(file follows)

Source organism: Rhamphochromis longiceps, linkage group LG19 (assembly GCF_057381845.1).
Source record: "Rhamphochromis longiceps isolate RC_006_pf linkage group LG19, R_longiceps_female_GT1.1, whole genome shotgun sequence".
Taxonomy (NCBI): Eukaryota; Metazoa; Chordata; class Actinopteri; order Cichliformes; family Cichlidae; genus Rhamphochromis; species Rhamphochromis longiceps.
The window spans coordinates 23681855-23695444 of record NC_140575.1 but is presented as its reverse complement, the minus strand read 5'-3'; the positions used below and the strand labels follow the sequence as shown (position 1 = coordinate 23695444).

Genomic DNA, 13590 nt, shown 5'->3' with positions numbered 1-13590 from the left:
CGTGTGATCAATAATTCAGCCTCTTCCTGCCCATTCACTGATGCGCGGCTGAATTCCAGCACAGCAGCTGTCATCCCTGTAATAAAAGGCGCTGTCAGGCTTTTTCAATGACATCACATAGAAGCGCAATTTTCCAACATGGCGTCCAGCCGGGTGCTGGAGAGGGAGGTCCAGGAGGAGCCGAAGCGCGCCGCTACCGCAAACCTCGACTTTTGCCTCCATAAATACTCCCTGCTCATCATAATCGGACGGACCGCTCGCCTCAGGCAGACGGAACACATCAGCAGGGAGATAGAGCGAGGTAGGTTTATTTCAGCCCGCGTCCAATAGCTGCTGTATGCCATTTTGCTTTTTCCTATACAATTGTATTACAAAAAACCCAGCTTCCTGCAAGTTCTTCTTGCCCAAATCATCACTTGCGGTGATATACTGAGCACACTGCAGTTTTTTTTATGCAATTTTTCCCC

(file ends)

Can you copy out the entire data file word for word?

Source organism: Rhamphochromis longiceps, linkage group LG19 (assembly GCF_057381845.1).
Source record: "Rhamphochromis longiceps isolate RC_006_pf linkage group LG19, R_longiceps_female_GT1.1, whole genome shotgun sequence".
Taxonomy (NCBI): Eukaryota; Metazoa; Chordata; class Actinopteri; order Cichliformes; family Cichlidae; genus Rhamphochromis; species Rhamphochromis longiceps.
The window spans coordinates 23681855-23695444 of record NC_140575.1 but is presented as its reverse complement, the minus strand read 5'-3'; the positions used below and the strand labels follow the sequence as shown (position 1 = coordinate 23695444).

Genomic DNA, 13590 nt, shown 5'->3' with positions numbered 1-13590 from the left:
CGTGTGATCAATAATTCAGCCTCTTCCTGCCCATTCACTGATGCGCGGCTGAATTCCAGCACAGCAGCTGTCATCCCTGTAATAAAAGGCGCTGTCAGGCTTTTTCAATGACATCACATAGAAGCGCAATTTTCCAACATGGCGTCCAGCCGGGTGCTGGAGAGGGAGGTCCAGGAGGAGCCGAAGCGCGCCGCTACCGCAAACCTCGACTTTTGCCTCCATAAATACTCCCTGCTCATCATAATCGGACGGACCGCTCGCCTCAGGCAGACGGAACACATCAGCAGGGAGATAGAGCGAGGTAGGTTTATTTCAGCCCGCGTCCAATAGCTGCTGTATGCCATTTTGCTTTTTCCTATACAATTGTATTACAAAAAACCCAGCTTCCTGCAAGTTCTTCTTGCCCAAATCATCACTTGCGGTGATATACTGAGCACACTGCAGTTTTTTTTATGCAATTTTTCCCC